In one of my favorite episodes of the TV show “The Office” Jim, the office prankster, messes with his desk partner, Dwight. In the episode, Jim secretly trains Dwight to crave Altoids whenever he hears the music associated with a computer being turned off. Jim continues this experiment until finally Dwight is left with a confusing need for an Altoid every time that well known Microsoft log off music is played even when a mint is not offered—leaving a bad taste in Dwight’s mouth, literally. So, what’s the significance of this anecdote about the psychological battle between two co-workers? This mind tricking prank, inspired by physiologist, Ivan Pavlov’s work, does a great job of explaining how our brains can perpetuate chronic pain even after the initial injury is “healed.”
Our brains are incredible things. From the time we are babies, the brain is developing pathways to allow us to roll over, sit up, crawl, walk, and even write our names. Practice is required to master each movement we make, no matter how small and simple it seems. Each time a movement is repeated, the details of how to carry out that particular activity, are etched deeper into the mind. Each pathway is like a hiking trail. The first time you go on a hike through the woods, you have to create your own path—dodge rocks, knock down grasses, and maneuver through obstacles. But, if you hike this same route again and again, you slowly start to wear down the earth and create a path to follow. This is how our brain works when we are learning new skills.
When a young child is learning to write his name, the letters start out large and rough around the edges. Let’s face it, compliments on penmanship are not heard the first time out of the gate. But, as time goes by and this child writes his name more and more, finesse and control become second nature—the brain creates a well-worn pathway that follows the most efficient directions to accomplish the desired task. The brain seems to be a well-oiled machine, right? What if there is an interruption or break down in the form of an injury? What kinds of road blocks can arise following injury?
The first thing we usually associate with an injury is pain. Pain can cause an injured person to be sidelined from a lot of their activities. After an injury, it is natural to want to move more gingerly to guard and protect yourself from further pain. The pain signals us to take it easy, rest the injury, and the eventual absence of pain helps us to know when we are healed and ready to move back to regular activities. There are, however, other outcomes that cause pain to become a more debilitating problem which mentally makes it more difficult to achieve recovery.
One option that is sometimes unknowingly chosen is the route to Chronic Pain Syndrome. As mentioned above, following an injury it is natural to limp or change movement patterns to protect the vulnerable area. But, when this guarding makes us afraid to move, we risk the outcome of having a loss of coordination and ultimately increasing our sense of chronic pain long after the injured tissue is healed and no longer needs to send pain signals to the brain. This path tends to spiral and grow in magnitude until inaccuracies to the movement pathways in the brain put us at risk for re-injury.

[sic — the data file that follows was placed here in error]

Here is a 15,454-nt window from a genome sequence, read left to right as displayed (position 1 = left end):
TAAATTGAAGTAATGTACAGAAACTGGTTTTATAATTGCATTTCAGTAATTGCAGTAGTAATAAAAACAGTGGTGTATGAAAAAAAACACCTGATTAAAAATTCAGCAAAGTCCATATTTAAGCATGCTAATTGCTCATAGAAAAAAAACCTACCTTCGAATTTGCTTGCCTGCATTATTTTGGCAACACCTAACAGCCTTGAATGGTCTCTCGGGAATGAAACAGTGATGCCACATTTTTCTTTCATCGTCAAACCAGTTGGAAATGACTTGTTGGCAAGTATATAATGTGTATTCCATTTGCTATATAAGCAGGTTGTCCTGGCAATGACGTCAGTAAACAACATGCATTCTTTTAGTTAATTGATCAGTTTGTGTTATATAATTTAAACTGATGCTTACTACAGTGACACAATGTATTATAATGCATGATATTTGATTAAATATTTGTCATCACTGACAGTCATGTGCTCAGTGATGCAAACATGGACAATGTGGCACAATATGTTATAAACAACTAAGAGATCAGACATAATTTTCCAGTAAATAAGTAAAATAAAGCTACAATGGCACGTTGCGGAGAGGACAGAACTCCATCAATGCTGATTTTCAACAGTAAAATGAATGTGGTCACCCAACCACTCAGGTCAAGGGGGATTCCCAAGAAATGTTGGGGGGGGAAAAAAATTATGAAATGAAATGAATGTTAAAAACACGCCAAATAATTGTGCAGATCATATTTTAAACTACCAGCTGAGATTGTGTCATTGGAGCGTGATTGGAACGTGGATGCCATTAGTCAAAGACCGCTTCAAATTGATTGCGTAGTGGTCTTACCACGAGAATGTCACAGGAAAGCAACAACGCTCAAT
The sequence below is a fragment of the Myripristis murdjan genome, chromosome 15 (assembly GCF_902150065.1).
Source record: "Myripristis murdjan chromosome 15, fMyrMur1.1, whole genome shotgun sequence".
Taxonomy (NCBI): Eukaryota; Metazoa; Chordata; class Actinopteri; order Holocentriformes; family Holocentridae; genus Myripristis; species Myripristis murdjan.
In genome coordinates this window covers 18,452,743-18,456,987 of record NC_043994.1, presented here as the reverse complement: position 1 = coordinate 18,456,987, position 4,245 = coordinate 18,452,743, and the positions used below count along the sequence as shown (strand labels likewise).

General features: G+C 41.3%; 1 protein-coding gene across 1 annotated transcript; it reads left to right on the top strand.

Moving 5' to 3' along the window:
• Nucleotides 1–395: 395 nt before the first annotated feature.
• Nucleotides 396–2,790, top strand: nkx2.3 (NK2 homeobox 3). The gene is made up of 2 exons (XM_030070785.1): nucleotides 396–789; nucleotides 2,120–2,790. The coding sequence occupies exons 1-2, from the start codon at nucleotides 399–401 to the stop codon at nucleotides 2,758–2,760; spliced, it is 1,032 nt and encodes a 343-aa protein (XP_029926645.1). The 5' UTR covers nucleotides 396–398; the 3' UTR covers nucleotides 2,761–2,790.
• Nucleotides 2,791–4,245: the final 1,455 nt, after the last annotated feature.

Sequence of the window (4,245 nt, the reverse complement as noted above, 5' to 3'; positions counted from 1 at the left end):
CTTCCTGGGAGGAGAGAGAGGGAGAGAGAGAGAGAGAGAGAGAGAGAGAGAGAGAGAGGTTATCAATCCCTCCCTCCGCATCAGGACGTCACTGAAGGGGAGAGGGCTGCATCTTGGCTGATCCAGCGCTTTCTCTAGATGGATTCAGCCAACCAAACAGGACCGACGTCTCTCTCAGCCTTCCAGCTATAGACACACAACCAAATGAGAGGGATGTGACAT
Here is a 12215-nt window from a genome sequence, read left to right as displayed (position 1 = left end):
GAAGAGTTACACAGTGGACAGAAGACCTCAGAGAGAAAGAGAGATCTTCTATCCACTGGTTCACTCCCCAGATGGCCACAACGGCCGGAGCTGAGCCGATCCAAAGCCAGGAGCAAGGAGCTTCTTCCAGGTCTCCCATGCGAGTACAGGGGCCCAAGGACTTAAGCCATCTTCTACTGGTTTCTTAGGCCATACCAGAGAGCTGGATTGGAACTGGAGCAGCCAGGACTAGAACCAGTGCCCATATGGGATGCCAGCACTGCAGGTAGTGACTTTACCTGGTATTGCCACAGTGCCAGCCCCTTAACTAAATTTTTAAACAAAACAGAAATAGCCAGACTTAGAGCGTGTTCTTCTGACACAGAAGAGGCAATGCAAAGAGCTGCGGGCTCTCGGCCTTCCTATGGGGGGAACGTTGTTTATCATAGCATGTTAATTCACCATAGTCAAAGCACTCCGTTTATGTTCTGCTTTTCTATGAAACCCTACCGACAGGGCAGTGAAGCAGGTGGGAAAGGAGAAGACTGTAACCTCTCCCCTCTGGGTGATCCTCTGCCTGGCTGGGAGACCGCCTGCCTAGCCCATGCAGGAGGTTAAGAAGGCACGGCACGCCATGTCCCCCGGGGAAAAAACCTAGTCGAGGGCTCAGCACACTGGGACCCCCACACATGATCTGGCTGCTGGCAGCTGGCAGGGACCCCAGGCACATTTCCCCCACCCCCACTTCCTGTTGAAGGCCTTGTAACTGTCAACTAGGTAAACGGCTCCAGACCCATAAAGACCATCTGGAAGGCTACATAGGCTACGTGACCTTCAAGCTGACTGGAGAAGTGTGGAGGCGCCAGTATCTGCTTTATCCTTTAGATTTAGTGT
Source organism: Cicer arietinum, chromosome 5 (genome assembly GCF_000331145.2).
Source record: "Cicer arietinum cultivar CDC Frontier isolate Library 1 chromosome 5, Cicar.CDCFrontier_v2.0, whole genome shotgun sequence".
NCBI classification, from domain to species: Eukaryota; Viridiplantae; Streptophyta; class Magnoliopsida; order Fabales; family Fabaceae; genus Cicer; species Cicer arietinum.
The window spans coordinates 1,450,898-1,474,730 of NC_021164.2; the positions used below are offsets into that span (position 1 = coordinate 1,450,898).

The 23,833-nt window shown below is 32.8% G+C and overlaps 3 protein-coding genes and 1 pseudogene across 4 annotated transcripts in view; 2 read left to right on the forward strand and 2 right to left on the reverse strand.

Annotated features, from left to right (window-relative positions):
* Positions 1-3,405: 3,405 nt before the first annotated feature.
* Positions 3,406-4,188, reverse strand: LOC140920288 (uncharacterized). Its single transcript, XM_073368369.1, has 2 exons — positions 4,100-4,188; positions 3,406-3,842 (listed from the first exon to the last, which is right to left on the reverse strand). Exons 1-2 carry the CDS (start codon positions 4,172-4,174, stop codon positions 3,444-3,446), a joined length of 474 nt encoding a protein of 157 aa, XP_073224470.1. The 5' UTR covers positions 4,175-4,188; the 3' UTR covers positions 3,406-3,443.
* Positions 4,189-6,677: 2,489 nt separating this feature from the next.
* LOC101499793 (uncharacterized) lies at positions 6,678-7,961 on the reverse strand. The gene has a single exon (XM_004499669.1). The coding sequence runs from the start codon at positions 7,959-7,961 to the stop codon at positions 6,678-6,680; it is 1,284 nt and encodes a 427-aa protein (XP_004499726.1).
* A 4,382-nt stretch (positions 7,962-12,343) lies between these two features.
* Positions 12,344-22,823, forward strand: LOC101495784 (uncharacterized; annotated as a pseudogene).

The second option when coming to the fork in the road of recovery is a track towards rehabilitation. This encompasses slow and mindful functional movement exercises to rebuild and reinforce good movement pathways. The goal is to maximize control over muscle groups and joints in a safe and effective way. Side benefits of this route include decreased pain, improved sports performance, and reduced risk of re-injury.
So, what’s the recipe for retraining the brain after an injury and improving stability? Let’s break it down:
1. MOVE. As humans we are made to move. Well thought out and slowly progressive exercises help to retrain the brain as much as strengthen your body. But moving is not synonymous with speed. Moving through exercises thoughtfully and slowly while focusing on what you are trying to accomplish allows the edited movement patterns to be imprinted on the brain.
2. TIME. Rome wasn’t built in a day. It takes time to reach a level of mastery. It was mentioned earlier that when learning to write your name as a child, you didn’t have the same control and speed of the pen that you do today. As you move more and practice repetition of those functional movements, the brain and body will learn to coordinate and work better together.
3. QUALITY VS. QUANTITY. Rushing through an exercise program to reach the end goal, or pushing through the sets and reps with poor form to hit a new personal record, are recipes for disaster. When quality of movement is pushed to the wings to make room for increased quantity, you put yourself at risk for ingraining poor movement patterns into the brain’s ever changing pathways. Once bad habits are taught, they are challenging to undo. Sometimes, less is more.
Not only does the body need us to move to stay healthy, but our brains need us to move in order to keep pathways open and maintain our well-oiled mental machine. But, we live in a 21st century world where sitting occupies most of the day for a lot of people. We sit at work, in the car, in front of the TV or gaming system, at kids’ soccer practices, and so on. Our brains are constantly changing and editing these movement pathways, and without exercise and good functional movement patterns, the brain can’t maintain the pathways to help us stay coordinated and functioning at our prime. So, I hope you’ll take advantage of the time you have to move strategically and thoughtfully to help you maintain maximum coordination and balance, and minimize chronic pain.
Until Next Time,
Abby Scheer, DC